Time is a precious commodity, and as potentially the most valuable nonrenewable resource we have, our contemporary world has been structured with efficiency in mind. Most of the time, this leaves us charting out our day, divvying up our hours, and determining which activities take precedence. So, when you read that the actual skydive from exit to landing will take 7 minutes but that the skydiving experience can take up to 3-5 hours from check-in to landing, you might be taken aback.
In certain instances, the old adage rings true: good things take time, and it just so happens that this is the case when it comes to skydiving. Here’s a breakdown of the times associated with each portion of the skydiving experience and the key factors that affect how long skydiving takes.
Skydiving Training: 30 Minutes
The time of your skydiving reservation is actually the time that your training class will begin. To ensure you have plenty of time to complete your check-in paperwork and procedures, please arrive 15 minutes prior to your scheduled reservation time.
The tandem skydiving ground school is thorough but not terribly long. Typically, the tandem skydiving training will take approximately 30 minutes. During this time, an instructor will cover the information you need to know to have a successful skydive. You’ll learn how to exit the aircraft, how to achieve the correct body position for freefall, and what you will do when it is time to land. Because of the short duration of the class, it is important that you pay attention. At the end of the class, feel free to ask the instructor any remaining questions you may have.
The Ride To Altitude: 15-20 Minutes
Skydive New England is pleased to have one of the most preferred skydiving aircraft in our fleet: the DeHavilland Twin Otter. Not only does this aircraft boast plenty of room (it can seat 22 passengers), but it can get a load of skydivers to a jump altitude of 14,000 feet in about 15-20 minutes. Although swift, many first-timers feel that the plane ride is the longest portion of the skydiving experience. In part, this is due to the anticipation that builds as you near exit altitude.
Freefall: 60 Seconds
For most folks, because of the thrill it invokes, freefall is considered the headlining event. Strictly speaking, freefall is the portion of the skydive that passes by most quickly. However, because of the onslaught of sensory input, your perception of time will change, seemingly slowing down.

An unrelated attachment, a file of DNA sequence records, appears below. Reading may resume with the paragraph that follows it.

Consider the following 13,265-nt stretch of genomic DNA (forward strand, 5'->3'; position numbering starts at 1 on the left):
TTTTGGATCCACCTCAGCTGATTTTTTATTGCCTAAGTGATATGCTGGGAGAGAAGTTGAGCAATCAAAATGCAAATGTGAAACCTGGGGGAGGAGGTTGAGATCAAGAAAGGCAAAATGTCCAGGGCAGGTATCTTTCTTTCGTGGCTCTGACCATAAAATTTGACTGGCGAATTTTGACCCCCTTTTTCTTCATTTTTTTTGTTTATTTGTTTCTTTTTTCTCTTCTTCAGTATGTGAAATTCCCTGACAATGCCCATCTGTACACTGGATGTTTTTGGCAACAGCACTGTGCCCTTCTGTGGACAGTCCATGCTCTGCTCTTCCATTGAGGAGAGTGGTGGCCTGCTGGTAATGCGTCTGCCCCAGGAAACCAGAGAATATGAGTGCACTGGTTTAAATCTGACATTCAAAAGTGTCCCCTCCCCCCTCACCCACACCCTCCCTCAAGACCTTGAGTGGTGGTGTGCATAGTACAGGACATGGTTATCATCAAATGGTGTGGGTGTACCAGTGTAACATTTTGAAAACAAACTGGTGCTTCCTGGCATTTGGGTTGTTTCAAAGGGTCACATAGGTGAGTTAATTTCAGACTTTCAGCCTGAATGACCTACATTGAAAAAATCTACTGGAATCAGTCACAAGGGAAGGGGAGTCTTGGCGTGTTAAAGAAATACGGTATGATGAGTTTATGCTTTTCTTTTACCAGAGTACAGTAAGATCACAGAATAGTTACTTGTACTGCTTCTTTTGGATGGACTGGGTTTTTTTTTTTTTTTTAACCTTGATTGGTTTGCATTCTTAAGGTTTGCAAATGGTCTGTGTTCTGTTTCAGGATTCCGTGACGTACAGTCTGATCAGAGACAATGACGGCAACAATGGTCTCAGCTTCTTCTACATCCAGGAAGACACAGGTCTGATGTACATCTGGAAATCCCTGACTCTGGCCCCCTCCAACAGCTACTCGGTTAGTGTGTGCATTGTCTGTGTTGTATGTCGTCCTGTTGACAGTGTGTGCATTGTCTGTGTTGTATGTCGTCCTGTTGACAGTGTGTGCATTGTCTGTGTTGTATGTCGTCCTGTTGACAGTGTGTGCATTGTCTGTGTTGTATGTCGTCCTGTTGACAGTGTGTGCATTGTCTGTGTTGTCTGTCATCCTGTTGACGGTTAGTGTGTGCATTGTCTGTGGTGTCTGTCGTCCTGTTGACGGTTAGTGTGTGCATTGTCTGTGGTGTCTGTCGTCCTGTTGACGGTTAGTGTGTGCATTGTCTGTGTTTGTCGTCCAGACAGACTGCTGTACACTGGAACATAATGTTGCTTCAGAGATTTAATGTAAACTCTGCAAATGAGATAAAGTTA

The average time you will spend in freefall on a skydive is 60 seconds. Although, the time that freefall takes can vary based on a jumper’s weight and the orientation in which they are falling. On a tandem skydive, from 14,000 feet, you will reach speeds of up to 120 miles per hour and freefall for 60 seconds before deploying the parachute between 5,000-6,000 feet. A solo skydiver in a more streamlined vertical position falling headfirst can reach speeds of 150-180 mph. Because they typically deploy lower, around 3,000-3,500 feet, the solo skydiver will also be in freefall for approximately 60 seconds.
Fun Fact: Currently, the International Skydiving Commission of the Fédération Aéronautique Internationale’s record for the maximum vertical speed in freefall is an incredible 482.29 km/hr or 299.68 mph! Talk about a freefall that was over in the blink of an eye!
The Parachute Ride: 5-6 minutes
The gentle glide of a parachute ride is a nice complement to the rush of freefall. The parachute ride allows you to slow down and really take in the views around you. It gives you a chance to catch your breath and soak in the experience. Without the whooshing wind of a 120 mph freefall, it’s much easier to communicate with your instructor. Often, he or she will take the time to chat with you and point out the sights!
From the time the parachute deploys to the time your feet touch the ground will take 5-6 minutes. Much like freefall, the time it takes to land will depend on the weight beneath the parachute, the size of the parachute and the type of flying that is occurring.
A larger parachute will typically descend much more slowly than a small one. Likewise, a small parachute bearing more weight will descend more quickly than a large parachute bearing a lighter person. Finally, some maneuvers are used in parachuting to induce speed, such as turns.
Intermediate and advanced solo skydivers that participate in the sport of “swooping” will often use turns up to a certain degree to increase the speed of their descent and generate power and then plane out the canopy to cover greater distances across the ground.
Fun Fact: In 2017 at the World Games in Wrocław, Poland, Cédric Veiga Rios of France set a Guinness World Record when he piloted his canopy through the entry gate on to a total distance of 196.52 meters (644 feet)
Other Variables to Consider
While we like to get you in the air as quickly as possible, there are often factors beyond our control that can cause significant delays. The most notable of these variables is the weather. In skydiving, the big blue wild yonder is our playground, but if there are impending clouds on the horizon, rain, fog, or high winds, we may have to stay grounded until the weather improves. Trust us, we want to be in the air as much as you do, but we have to keep the safety of our customers and our instructors front and center.
When time is of the essence, you need to make every second count. Are you ready to pencil in the adventure of a lifetime? Book your skydive with Skydive New England today!